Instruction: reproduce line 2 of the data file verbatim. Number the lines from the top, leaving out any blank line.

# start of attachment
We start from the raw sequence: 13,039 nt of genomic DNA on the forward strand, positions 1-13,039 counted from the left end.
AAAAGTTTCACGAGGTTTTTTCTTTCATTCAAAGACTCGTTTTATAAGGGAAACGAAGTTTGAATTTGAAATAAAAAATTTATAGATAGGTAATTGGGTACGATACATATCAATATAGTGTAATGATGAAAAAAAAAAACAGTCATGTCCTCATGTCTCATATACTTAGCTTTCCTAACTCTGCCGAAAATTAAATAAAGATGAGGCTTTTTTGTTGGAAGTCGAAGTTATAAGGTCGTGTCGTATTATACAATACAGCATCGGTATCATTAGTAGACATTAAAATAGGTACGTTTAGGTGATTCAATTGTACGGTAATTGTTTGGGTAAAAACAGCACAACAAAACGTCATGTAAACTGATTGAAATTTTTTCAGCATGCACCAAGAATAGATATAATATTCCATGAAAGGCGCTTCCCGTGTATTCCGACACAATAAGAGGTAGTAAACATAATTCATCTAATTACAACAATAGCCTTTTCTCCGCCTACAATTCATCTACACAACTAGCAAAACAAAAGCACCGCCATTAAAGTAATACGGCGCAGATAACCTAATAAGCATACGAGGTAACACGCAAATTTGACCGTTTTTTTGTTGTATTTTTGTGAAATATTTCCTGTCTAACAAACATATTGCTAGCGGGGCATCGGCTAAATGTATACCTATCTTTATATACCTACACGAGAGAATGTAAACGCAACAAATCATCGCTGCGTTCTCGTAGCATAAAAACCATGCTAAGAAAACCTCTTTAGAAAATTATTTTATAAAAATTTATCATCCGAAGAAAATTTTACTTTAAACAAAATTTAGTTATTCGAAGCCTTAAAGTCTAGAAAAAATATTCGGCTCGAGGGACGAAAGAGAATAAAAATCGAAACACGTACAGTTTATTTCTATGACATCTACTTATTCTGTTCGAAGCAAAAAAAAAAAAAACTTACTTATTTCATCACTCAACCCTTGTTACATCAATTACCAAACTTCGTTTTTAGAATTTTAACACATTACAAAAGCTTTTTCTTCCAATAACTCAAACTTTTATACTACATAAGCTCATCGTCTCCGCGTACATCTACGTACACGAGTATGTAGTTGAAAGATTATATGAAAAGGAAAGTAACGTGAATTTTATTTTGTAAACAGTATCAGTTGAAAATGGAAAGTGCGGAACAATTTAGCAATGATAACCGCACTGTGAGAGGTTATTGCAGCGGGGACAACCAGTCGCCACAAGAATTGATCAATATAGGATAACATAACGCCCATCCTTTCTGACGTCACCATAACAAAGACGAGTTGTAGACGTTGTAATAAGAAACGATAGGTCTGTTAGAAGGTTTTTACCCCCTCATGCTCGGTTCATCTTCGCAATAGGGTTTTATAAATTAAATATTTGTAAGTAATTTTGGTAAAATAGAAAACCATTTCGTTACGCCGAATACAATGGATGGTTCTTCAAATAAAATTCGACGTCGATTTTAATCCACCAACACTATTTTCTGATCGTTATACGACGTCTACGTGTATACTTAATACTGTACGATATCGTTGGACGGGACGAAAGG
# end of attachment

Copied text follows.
AAAAGTTTCACGAGGTTTTTTCTTTCATTCAAAGACTCGTTTTATAAGGGAAACGAAGTTTGAATTTGAAATAAAAAATTTATAGATAGGTAATTGGGTACGATACATATCAATATAGTGTAATGATGAAAAAAAAAAACAGTCATGTCCTCATGTCTCATATACTTAGCTTTCCTAACTCTGCCGAAAATTAAATAAAGATGAGGCTTTTTTGTTGGAAGTCGAAGTTATAAGGTCGTGTCGTATTATACAATACAGCATCGGTATCATTAGTAGACATTAAAATAGGTACGTTTAGGTGATTCAATTGTACGGTAATTGTTTGGGTAAAAACAGCACAACAAAACGTCATGTAAACTGATTGAAATTTTTTCAGCATGCACCAAGAATAGATATAATATTCCATGAAAGGCGCTTCCCGTGTATTCCGACACAATAAGAGGTAGTAAACATAATTCATCTAATTACAACAATAGCCTTTTCTCCGCCTACAATTCATCTACACAACTAGCAAAACAAAAGCACCGCCATTAAAGTAATACGGCGCAGATAACCTAATAAGCATACGAGGTAACACGCAAATTTGACCGTTTTTTTGTTGTATTTTTGTGAAATATTTCCTGTCTAACAAACATATTGCTAGCGGGGCATCGGCTAAATGTATACCTATCTTTATATACCTACACGAGAGAATGTAAACGCAACAAATCATCGCTGCGTTCTCGTAGCATAAAAACCATGCTAAGAAAACCTCTTTAGAAAATTATTTTATAAAAATTTATCATCCGAAGAAAATTTTACTTTAAACAAAATTTAGTTATTCGAAGCCTTAAAGTCTAGAAAAAATATTCGGCTCGAGGGACGAAAGAGAATAAAAATCGAAACACGTACAGTTTATTTCTATGACATCTACTTATTCTGTTCGAAGCAAAAAAAAAAAAAACTTACTTATTTCATCACTCAACCCTTGTTACATCAATTACCAAACTTCGTTTTTAGAATTTTAACACATTACAAAAGCTTTTTCTTCCAATAACTCAAACTTTTATACTACATAAGCTCATCGTCTCCGCGTACATCTACGTACACGAGTATGTAGTTGAAAGATTATATGAAAAGGAAAGTAACGTGAATTTTATTTTGTAAACAGTATCAGTTGAAAATGGAAAGTGCGGAACAATTTAGCAATGATAACCGCACTGTGAGAGGTTATTGCAGCGGGGACAACCAGTCGCCACAAGAATTGATCAATATAGGATAACATAACGCCCATCCTTTCTGACGTCACCATAACAAAGACGAGTTGTAGACGTTGTAATAAGAAACGATAGGTCTGTTAGAAGGTTTTTACCCCCTCATGCTCGGTTCATCTTCGCAATAGGGTTTTATAAATTAAATATTTGTAAGTAATTTTGGTAAAATAGAAAACCATTTCGTTACGCCGAATACAATGGATGGTTCTTCAAATAAAATTCGACGTCGATTTTAATCCACCAACACTATTTTCTGATCGTTATACGACGTCTACGTGTATACTTAATACTGTACGATATCGTTGGACGGGACGAAAGG